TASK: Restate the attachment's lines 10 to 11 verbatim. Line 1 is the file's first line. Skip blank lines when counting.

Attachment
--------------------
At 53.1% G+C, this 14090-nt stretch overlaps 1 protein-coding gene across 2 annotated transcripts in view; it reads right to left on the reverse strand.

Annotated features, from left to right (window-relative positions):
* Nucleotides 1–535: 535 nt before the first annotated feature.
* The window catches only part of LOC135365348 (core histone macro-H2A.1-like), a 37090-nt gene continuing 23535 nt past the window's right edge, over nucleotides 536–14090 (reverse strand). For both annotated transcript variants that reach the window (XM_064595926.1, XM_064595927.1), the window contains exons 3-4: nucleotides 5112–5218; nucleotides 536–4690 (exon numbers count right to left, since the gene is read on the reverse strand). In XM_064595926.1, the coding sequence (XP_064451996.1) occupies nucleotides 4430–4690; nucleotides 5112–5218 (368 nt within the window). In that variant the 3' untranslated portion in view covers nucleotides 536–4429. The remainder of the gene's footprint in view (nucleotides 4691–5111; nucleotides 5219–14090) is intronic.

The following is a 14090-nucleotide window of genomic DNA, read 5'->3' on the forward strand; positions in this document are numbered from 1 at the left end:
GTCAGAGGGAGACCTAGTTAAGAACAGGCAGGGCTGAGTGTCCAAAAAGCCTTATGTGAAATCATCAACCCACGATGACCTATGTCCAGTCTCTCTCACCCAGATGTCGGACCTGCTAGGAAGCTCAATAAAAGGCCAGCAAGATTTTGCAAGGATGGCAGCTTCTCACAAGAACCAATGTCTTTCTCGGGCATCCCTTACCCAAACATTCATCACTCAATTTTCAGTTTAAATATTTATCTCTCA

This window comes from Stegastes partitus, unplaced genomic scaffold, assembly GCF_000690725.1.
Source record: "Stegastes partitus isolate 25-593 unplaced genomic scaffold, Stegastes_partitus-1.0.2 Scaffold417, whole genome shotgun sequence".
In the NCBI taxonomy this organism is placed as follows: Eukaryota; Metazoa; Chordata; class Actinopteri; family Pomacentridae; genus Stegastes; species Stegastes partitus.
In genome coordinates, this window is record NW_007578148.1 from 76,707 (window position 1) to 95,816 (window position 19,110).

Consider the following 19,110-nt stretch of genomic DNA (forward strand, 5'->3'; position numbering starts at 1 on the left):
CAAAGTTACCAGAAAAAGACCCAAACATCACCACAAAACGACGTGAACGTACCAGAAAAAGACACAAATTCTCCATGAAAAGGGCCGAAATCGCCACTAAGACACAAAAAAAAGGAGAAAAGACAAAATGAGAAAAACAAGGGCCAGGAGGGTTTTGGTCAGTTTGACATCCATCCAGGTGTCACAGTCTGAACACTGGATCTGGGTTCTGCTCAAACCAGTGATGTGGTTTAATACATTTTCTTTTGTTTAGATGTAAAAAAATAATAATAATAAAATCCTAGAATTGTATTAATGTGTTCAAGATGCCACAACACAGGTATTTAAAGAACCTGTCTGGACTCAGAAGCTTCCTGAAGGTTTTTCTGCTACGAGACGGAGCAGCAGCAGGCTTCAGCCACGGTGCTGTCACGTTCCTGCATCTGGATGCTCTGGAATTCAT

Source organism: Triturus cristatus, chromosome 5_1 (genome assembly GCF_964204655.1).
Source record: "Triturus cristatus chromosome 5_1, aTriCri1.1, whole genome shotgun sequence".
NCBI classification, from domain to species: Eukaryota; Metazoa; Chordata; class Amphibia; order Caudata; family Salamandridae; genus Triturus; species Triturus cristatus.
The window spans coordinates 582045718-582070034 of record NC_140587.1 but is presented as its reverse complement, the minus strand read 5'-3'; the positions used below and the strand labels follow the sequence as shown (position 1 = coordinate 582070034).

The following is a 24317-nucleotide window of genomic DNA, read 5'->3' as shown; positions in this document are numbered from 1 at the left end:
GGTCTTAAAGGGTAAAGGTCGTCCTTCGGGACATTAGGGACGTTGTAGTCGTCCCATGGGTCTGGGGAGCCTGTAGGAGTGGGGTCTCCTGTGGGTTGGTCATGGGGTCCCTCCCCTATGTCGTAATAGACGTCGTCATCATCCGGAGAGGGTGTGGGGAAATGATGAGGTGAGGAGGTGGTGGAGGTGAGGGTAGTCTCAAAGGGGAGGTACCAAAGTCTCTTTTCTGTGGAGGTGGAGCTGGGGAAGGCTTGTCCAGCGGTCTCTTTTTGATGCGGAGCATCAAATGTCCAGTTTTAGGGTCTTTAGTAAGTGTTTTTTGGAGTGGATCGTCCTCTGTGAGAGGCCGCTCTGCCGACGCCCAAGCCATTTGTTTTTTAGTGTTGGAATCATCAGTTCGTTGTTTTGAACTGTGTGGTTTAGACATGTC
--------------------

In genome coordinates, this window is record NW_007578148.1 from 76,707 (window position 1) to 95,816 (window position 19,110).

Consider the following 19,110-nt stretch of genomic DNA (forward strand, 5'->3'; position numbering starts at 1 on the left):